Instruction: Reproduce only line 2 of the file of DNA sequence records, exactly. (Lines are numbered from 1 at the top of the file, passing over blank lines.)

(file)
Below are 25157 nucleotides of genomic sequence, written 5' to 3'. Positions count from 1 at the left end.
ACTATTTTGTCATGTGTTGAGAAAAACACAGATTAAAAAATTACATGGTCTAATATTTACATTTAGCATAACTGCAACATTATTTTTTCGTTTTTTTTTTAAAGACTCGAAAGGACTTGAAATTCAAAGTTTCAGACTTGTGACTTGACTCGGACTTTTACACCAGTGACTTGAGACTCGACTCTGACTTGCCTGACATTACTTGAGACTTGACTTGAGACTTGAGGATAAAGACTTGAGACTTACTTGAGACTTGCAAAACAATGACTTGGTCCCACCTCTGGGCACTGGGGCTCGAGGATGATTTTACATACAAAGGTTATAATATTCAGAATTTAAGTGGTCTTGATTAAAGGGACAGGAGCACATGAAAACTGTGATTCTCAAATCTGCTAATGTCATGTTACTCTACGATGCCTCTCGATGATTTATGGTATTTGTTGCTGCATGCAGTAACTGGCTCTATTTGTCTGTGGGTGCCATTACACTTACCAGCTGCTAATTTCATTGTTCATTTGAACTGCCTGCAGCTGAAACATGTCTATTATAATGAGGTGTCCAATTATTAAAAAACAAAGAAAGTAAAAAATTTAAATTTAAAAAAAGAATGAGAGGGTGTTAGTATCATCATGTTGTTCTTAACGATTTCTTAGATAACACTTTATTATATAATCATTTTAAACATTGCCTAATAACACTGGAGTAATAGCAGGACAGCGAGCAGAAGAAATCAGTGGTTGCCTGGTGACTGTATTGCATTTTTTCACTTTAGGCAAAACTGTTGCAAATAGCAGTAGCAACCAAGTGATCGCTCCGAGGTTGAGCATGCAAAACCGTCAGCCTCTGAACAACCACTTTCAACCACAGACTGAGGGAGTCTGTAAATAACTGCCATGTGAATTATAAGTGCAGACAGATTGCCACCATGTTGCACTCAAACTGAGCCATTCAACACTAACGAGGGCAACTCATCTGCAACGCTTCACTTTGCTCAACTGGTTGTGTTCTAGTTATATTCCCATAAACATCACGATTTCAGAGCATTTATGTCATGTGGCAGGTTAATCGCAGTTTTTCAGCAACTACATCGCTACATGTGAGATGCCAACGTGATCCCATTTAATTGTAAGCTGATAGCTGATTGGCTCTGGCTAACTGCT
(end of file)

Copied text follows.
ACTATTTTGTCATGTGTTGAGAAAAACACAGATTAAAAAATTACATGGTCTAATATTTACATTTAGCATAACTGCAACATTATTTTTTCGTTTTTTTTTTAAAGACTCGAAAGGACTTGAAATTCAAAGTTTCAGACTTGTGACTTGACTCGGACTTTTACACCAGTGACTTGAGACTCGACTCTGACTTGCCTGACATTACTTGAGACTTGACTTGAGACTTGAGGATAAAGACTTGAGACTTACTTGAGACTTGCAAAACAATGACTTGGTCCCACCTCTGGGCACTGGGGCTCGAGGATGATTTTACATACAAAGGTTATAATATTCAGAATTTAAGTGGTCTTGATTAAAGGGACAGGAGCACATGAAAACTGTGATTCTCAAATCTGCTAATGTCATGTTACTCTACGATGCCTCTCGATGATTTATGGTATTTGTTGCTGCATGCAGTAACTGGCTCTATTTGTCTGTGGGTGCCATTACACTTACCAGCTGCTAATTTCATTGTTCATTTGAACTGCCTGCAGCTGAAACATGTCTATTATAATGAGGTGTCCAATTATTAAAAAACAAAGAAAGTAAAAAATTTAAATTTAAAAAAAGAATGAGAGGGTGTTAGTATCATCATGTTGTTCTTAACGATTTCTTAGATAACACTTTATTATATAATCATTTTAAACATTGCCTAATAACACTGGAGTAATAGCAGGACAGCGAGCAGAAGAAATCAGTGGTTGCCTGGTGACTGTATTGCATTTTTTCACTTTAGGCAAAACTGTTGCAAATAGCAGTAGCAACCAAGTGATCGCTCCGAGGTTGAGCATGCAAAACCGTCAGCCTCTGAACAACCACTTTCAACCACAGACTGAGGGAGTCTGTAAATAACTGCCATGTGAATTATAAGTGCAGACAGATTGCCACCATGTTGCACTCAAACTGAGCCATTCAACACTAACGAGGGCAACTCATCTGCAACGCTTCACTTTGCTCAACTGGTTGTGTTCTAGTTATATTCCCATAAACATCACGATTTCAGAGCATTTATGTCATGTGGCAGGTTAATCGCAGTTTTTCAGCAACTACATCGCTACATGTGAGATGCCAACGTGATCCCATTTAATTGTAAGCTGATAGCTGATTGGCTCTGGCTAACTGCT